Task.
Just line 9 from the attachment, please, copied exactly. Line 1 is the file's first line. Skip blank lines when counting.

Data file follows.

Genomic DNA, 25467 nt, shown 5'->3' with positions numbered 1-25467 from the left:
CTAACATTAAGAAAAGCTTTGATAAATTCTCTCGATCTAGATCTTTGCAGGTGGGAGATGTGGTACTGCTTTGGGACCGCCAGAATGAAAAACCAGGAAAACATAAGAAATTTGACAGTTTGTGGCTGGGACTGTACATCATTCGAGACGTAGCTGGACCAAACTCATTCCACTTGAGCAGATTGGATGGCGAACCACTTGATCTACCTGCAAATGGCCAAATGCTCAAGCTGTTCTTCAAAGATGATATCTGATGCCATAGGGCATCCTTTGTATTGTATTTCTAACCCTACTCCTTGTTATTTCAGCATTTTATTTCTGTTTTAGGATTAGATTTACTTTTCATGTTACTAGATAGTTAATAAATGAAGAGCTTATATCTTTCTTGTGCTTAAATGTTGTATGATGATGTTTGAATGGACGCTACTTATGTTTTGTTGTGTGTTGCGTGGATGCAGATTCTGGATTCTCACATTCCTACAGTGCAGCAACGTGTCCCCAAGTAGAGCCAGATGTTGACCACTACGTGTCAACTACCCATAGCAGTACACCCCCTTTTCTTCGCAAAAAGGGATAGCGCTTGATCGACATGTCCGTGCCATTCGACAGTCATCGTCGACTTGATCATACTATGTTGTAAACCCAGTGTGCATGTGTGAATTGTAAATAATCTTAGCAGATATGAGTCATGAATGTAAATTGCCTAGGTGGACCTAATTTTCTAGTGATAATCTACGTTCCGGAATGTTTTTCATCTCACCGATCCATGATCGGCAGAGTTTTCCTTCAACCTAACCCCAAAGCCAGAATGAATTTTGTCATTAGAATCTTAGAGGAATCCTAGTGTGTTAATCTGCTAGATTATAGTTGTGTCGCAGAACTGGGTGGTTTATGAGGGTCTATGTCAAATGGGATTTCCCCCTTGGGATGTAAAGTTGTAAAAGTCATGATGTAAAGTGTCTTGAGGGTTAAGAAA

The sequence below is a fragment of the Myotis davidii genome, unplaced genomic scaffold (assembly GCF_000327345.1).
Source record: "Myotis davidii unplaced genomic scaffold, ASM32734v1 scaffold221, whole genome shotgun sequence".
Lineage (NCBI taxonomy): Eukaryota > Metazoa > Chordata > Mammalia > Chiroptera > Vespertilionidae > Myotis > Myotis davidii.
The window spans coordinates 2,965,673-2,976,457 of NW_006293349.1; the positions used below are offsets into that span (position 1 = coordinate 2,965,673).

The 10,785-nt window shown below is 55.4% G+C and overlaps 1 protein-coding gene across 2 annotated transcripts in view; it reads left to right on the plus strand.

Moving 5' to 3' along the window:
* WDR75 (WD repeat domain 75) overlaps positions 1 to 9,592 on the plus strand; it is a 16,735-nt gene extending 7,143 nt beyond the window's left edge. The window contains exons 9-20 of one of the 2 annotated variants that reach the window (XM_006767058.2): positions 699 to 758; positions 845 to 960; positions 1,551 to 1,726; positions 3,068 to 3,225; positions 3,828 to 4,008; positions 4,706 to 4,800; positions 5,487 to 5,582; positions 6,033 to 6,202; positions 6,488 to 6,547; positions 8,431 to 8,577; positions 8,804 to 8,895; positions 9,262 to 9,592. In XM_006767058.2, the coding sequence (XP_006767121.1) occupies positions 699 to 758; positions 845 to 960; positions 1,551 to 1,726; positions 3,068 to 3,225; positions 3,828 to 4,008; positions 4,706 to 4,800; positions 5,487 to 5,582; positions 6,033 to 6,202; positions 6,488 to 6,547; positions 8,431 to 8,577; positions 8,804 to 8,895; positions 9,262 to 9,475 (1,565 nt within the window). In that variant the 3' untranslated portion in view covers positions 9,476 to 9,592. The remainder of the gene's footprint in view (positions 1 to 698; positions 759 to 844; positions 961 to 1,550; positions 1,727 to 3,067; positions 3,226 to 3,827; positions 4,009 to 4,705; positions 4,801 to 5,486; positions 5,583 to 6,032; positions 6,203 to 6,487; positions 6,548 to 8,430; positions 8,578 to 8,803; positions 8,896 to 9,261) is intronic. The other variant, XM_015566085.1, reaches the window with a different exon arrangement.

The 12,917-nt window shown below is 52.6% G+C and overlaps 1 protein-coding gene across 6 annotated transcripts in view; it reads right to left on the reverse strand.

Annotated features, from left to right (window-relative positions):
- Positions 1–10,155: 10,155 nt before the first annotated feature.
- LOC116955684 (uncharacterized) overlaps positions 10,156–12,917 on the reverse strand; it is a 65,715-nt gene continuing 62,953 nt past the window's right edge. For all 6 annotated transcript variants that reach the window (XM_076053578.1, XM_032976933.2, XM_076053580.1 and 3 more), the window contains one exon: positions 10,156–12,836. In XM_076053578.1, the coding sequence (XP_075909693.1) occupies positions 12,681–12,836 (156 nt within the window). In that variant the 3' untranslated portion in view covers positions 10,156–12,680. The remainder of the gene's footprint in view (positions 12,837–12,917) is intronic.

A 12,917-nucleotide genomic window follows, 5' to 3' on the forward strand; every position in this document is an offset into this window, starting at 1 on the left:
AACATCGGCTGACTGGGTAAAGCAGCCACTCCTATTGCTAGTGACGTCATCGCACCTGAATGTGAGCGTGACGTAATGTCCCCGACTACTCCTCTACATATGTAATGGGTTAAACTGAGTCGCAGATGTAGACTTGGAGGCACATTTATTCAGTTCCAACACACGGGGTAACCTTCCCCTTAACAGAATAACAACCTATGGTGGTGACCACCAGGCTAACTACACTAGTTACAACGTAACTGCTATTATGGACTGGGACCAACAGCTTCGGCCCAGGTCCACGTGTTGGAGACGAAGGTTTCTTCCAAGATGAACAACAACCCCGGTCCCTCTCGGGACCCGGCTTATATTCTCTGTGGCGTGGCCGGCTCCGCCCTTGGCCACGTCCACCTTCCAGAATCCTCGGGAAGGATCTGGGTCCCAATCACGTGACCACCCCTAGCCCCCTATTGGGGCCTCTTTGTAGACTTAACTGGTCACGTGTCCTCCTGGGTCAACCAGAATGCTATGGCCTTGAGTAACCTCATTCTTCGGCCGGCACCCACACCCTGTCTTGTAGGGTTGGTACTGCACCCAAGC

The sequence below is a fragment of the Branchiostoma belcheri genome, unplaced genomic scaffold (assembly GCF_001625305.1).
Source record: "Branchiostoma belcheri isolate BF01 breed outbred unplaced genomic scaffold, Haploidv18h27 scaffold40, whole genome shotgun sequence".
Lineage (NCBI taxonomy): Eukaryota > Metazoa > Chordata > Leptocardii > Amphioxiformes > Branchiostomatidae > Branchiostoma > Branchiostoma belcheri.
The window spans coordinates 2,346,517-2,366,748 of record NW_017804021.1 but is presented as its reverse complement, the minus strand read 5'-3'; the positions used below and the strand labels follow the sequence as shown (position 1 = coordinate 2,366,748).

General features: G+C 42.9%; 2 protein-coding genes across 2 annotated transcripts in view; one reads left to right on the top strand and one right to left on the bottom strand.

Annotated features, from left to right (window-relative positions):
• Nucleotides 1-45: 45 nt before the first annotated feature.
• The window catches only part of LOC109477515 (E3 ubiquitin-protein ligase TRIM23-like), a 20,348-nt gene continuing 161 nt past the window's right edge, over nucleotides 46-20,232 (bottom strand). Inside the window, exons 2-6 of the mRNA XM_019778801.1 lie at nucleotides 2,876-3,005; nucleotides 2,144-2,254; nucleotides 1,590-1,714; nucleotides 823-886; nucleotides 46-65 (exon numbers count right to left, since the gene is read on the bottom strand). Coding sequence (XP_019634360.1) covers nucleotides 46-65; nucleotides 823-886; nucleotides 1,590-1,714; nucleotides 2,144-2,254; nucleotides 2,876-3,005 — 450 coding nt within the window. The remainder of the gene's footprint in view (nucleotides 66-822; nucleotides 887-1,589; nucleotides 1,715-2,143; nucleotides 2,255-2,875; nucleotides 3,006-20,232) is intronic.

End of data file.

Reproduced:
* WDR75 (WD repeat domain 75) overlaps positions 1 to 9,592 on the plus strand; it is a 16,735-nt gene extending 7,143 nt beyond the window's left edge. The window contains exons 9-20 of one of the 2 annotated variants that reach the window (XM_006767058.2): positions 699 to 758; positions 845 to 960; positions 1,551 to 1,726; positions 3,068 to 3,225; positions 3,828 to 4,008; positions 4,706 to 4,800; positions 5,487 to 5,582; positions 6,033 to 6,202; positions 6,488 to 6,547; positions 8,431 to 8,577; positions 8,804 to 8,895; positions 9,262 to 9,592. In XM_006767058.2, the coding sequence (XP_006767121.1) occupies positions 699 to 758; positions 845 to 960; positions 1,551 to 1,726; positions 3,068 to 3,225; positions 3,828 to 4,008; positions 4,706 to 4,800; positions 5,487 to 5,582; positions 6,033 to 6,202; positions 6,488 to 6,547; positions 8,431 to 8,577; positions 8,804 to 8,895; positions 9,262 to 9,475 (1,565 nt within the window). In that variant the 3' untranslated portion in view covers positions 9,476 to 9,592. The remainder of the gene's footprint in view (positions 1 to 698; positions 759 to 844; positions 961 to 1,550; positions 1,727 to 3,067; positions 3,226 to 3,827; positions 4,009 to 4,705; positions 4,801 to 5,486; positions 5,583 to 6,032; positions 6,203 to 6,487; positions 6,548 to 8,430; positions 8,578 to 8,803; positions 8,896 to 9,261) is intronic. The other variant, XM_015566085.1, reaches the window with a different exon arrangement.